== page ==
Spur took a bit of a knock in Australia and New Zealand, the graveyard of many fast-food and retail companies over the years.

But compared to what its competitor, Famous Brands, lost in the UK and Northern Ireland, where it had to write off R2.1bn, his losses of around R20m in Australasia were insignificant.

He moved into the UK market thinking the Spur Corporation brand would resonate with consumers there. He misread the market and the desire of consumers to try something different. Ultimately he had to close down its operations in the UK, including Northern Ireland, as in Australia and New Zealand.

But the biggest issue for him was that while shareholders were unhappy with the ongoing losses and impairments to the group's offshore operations and wanted management to cut and run, he felt honour-bound not to summarily dump franchisees who'd put their own money into these businesses.

He insisted on an orderly transition so that everyone walked away with a degree of elegance in spite of the losses.

He was sharply criticised for not walking away faster from their loss-making operations in Australasia and the UK.

But his reluctance to cut and run went back to the Spur ethos he'd done so much to develop, that franchisees were the main driver of the business and had to be looked after.

So he took longer to wind down these loss-making offshore operations than shareholders demanded and they weren't amused.

It is not yet known whether he resigned of his own volition in December 2020 or was pushed.

A physically large man, he had lost a lot of weight, which led to speculation among some analysts at least that he may be ill, but it seemed the reason for his weight loss was that he'd become a fitness fanatic.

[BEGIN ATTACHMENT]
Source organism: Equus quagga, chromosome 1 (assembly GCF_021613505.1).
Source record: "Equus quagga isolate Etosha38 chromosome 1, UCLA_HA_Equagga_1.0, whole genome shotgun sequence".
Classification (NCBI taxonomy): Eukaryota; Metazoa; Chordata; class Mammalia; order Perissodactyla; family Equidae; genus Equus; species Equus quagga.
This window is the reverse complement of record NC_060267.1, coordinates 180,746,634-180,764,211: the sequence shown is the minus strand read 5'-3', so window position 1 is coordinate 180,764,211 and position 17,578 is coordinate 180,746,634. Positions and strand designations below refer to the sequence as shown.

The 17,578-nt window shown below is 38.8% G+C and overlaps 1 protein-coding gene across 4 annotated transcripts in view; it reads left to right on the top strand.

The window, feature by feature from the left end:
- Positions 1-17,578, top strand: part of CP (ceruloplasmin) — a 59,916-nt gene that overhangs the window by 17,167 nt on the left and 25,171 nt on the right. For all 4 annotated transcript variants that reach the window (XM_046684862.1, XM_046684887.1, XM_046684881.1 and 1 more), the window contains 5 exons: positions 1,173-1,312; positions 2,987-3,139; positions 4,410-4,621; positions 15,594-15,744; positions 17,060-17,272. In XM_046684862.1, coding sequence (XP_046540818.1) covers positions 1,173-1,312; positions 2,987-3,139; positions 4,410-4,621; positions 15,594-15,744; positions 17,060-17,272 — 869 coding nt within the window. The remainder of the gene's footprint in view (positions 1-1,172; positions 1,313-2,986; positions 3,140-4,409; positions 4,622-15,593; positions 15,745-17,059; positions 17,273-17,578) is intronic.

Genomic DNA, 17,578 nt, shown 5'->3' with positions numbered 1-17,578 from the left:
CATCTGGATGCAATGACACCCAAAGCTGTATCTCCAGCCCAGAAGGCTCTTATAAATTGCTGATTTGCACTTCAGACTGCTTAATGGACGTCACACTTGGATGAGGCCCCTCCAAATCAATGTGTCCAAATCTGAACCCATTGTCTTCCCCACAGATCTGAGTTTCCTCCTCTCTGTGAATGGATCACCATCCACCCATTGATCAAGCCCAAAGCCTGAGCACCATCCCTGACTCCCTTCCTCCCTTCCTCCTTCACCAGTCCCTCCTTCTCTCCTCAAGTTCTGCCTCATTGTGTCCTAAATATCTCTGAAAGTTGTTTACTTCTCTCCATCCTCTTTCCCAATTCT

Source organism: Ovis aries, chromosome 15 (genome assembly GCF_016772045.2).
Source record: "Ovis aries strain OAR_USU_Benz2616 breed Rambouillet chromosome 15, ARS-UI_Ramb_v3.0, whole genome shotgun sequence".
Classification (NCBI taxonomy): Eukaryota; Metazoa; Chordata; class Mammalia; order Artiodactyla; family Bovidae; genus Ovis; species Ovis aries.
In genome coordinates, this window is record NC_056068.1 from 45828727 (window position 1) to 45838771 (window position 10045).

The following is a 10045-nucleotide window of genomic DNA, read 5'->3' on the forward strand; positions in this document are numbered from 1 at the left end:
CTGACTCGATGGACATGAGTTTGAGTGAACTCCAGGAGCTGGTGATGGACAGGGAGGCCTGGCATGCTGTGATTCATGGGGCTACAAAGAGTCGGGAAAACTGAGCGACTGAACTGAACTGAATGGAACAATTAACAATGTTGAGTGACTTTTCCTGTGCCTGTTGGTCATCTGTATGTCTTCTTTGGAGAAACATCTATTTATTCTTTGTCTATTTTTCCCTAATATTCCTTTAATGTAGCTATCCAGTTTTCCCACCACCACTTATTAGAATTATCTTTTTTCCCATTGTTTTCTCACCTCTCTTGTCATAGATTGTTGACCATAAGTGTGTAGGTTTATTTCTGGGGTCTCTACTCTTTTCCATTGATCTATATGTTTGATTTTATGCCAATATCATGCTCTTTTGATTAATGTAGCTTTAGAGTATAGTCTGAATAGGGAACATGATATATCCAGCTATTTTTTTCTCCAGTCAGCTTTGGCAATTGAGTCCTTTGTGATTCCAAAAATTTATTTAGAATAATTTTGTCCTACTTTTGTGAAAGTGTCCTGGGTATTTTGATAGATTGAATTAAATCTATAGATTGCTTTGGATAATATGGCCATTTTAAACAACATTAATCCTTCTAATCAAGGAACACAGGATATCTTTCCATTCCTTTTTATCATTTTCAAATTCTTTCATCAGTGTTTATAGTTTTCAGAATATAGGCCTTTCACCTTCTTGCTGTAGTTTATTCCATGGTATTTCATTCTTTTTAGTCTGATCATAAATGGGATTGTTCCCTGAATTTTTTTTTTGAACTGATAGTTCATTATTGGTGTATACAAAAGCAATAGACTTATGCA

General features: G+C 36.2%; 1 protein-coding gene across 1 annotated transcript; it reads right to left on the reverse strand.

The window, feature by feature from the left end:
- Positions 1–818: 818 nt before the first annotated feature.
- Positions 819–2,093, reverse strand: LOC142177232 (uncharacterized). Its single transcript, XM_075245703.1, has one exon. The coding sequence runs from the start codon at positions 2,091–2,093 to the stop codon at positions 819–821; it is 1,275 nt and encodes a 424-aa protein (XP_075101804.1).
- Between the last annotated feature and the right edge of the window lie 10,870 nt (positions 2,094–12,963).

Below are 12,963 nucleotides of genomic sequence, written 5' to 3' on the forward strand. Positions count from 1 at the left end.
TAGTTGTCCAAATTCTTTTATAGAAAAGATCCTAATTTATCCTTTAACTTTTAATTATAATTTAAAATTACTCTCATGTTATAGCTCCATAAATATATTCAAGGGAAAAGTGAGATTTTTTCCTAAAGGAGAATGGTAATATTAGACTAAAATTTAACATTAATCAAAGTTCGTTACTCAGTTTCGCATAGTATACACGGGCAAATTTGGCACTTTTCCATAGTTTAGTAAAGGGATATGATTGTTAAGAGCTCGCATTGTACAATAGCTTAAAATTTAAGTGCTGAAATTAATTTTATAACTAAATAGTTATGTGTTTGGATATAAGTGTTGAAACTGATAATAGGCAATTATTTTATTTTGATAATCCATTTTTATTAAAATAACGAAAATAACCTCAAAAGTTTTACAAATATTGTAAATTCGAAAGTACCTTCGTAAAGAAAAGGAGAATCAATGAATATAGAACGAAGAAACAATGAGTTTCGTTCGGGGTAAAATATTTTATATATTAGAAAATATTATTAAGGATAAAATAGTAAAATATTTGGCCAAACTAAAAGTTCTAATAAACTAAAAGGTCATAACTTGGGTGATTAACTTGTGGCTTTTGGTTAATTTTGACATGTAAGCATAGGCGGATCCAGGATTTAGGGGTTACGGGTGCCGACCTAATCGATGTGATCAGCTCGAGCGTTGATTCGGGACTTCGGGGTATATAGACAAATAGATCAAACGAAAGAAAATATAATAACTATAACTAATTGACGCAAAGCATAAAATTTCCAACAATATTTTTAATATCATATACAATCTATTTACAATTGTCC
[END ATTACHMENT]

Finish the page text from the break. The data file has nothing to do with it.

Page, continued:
Explaining his decision to resign, he said that he'd been at Spur for a long time, most of his family had moved overseas and he wanted to spend more time with them.

While there may have been no push there was a feeling among the board that a refresh of the company's managerial structure, culture and brand needed to happen to take it into a new-look post-pandemic dimension after the ravages of Covid, which saw sales drop more than 90% in one month.

Spur's single biggest issue was that unlike Famous Brands and other local competitors with takeout and delivery operations, it was a sit-down business. So it was much more heavily impacted by the lockdown closures, alcohol bans and social distancing restrictions.

Before Covid delivered its devastating blow Van Tonder was rocked by something more personal. After selling his shares in 2017 and resigning as executive chair the following year Ambor, with whom Van Tonder always seemed to have a cordial relationship, launched a vitriolic attack on him for supposedly not honouring a gentleman's agreement that Ambor would stay on as non-executive chair.

A gentleman to the core, such an accusation would have hurt Van Tonder to the quick.

He is survived by his wife Jane and children Margot and Jordan.